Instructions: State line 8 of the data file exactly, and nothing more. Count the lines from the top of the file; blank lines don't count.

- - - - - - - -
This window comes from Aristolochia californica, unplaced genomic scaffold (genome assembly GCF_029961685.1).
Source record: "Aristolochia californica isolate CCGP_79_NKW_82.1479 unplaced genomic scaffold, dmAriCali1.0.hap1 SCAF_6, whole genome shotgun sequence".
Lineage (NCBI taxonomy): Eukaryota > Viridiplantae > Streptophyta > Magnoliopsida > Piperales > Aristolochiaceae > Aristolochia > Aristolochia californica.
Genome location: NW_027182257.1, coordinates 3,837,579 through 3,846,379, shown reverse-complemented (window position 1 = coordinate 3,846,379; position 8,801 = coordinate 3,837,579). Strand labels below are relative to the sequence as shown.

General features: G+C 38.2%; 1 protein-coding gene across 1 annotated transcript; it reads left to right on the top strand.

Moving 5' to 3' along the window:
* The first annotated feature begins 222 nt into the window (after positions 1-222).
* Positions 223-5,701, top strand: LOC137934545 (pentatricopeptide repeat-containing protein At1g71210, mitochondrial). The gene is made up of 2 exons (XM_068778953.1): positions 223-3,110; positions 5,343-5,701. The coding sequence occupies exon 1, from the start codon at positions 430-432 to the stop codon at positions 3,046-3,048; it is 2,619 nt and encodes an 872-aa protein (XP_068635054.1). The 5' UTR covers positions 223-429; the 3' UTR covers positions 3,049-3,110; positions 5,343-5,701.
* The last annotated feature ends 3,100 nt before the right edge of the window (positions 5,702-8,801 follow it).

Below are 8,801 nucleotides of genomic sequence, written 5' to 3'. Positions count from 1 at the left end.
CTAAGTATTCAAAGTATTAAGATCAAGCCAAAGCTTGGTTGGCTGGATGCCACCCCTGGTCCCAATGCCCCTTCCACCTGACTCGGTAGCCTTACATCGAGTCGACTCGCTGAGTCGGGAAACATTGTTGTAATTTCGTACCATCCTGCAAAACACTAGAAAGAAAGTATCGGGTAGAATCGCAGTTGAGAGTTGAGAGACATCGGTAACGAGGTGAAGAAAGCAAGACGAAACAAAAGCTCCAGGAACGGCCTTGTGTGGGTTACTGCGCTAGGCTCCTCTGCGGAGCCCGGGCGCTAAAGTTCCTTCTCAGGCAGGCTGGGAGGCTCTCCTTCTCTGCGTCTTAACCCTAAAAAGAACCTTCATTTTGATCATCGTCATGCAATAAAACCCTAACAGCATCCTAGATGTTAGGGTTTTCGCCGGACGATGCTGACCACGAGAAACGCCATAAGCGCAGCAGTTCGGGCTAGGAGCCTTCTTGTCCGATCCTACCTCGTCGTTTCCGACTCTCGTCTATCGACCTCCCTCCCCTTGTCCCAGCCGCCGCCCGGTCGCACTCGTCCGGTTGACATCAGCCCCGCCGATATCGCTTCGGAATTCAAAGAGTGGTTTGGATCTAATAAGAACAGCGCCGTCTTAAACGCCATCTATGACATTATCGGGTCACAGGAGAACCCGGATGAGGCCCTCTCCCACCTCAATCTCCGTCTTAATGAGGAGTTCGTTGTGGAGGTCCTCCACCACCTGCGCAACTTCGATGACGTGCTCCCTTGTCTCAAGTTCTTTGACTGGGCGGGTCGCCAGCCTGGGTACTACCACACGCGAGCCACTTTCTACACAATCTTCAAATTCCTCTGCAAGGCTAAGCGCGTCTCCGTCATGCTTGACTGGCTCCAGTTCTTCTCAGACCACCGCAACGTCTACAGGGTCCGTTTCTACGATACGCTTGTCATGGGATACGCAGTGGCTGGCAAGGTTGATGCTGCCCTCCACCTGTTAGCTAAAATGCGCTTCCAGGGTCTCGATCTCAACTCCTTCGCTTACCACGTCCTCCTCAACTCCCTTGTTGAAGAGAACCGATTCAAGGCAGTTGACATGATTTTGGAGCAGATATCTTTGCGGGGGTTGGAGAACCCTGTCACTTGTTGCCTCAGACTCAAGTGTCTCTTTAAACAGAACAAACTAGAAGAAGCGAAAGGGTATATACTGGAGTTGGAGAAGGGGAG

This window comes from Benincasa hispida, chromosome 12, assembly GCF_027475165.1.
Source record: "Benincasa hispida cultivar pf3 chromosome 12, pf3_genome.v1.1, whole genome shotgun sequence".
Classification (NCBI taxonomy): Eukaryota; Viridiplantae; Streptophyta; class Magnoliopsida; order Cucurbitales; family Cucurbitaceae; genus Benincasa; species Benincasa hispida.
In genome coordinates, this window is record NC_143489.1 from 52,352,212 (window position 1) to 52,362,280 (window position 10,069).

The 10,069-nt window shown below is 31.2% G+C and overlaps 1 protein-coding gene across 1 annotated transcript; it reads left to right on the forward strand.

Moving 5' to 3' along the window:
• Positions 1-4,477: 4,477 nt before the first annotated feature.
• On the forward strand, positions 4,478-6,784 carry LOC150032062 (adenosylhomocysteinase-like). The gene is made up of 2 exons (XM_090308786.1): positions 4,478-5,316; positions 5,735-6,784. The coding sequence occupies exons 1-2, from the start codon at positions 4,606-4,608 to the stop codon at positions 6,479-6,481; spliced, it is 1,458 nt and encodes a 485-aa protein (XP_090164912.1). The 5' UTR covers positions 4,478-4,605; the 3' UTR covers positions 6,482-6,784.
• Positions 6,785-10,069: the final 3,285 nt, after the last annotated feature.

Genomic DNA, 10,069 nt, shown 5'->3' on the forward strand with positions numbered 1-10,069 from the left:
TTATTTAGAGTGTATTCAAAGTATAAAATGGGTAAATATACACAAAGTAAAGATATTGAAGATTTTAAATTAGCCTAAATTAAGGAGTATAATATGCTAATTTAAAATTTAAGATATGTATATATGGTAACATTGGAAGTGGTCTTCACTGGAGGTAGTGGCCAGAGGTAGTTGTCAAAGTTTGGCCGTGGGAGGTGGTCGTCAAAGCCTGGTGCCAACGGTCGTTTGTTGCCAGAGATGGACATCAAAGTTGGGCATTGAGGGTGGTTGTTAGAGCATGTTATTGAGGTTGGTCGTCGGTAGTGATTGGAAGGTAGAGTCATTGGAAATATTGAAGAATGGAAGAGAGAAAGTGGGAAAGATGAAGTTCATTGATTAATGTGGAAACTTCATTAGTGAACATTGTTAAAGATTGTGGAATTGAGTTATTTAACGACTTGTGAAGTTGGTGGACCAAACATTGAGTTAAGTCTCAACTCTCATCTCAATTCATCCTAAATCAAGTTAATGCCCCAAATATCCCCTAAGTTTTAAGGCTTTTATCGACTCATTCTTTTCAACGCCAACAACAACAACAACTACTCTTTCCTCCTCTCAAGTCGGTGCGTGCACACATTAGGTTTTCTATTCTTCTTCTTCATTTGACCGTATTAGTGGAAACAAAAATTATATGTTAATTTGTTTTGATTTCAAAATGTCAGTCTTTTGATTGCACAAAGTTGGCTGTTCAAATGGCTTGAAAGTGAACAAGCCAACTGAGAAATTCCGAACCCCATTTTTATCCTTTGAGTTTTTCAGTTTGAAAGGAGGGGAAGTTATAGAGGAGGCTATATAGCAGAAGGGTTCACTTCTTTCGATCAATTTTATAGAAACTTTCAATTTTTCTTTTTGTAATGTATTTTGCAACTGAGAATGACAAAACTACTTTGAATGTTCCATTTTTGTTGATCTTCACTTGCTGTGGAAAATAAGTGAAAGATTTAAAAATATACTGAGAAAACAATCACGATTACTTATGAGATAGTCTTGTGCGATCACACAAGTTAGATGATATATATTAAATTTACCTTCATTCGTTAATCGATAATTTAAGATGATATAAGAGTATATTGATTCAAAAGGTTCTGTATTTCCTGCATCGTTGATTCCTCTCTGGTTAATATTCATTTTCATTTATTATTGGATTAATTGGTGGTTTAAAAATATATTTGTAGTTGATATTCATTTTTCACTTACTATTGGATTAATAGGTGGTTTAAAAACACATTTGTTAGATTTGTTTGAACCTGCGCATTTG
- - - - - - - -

* Positions 223-5,701, top strand: LOC137934545 (pentatricopeptide repeat-containing protein At1g71210, mitochondrial). The gene is made up of 2 exons (XM_068778953.1): positions 223-3,110; positions 5,343-5,701. The coding sequence occupies exon 1, from the start codon at positions 430-432 to the stop codon at positions 3,046-3,048; it is 2,619 nt and encodes an 872-aa protein (XP_068635054.1). The 5' UTR covers positions 223-429; the 3' UTR covers positions 3,049-3,110; positions 5,343-5,701.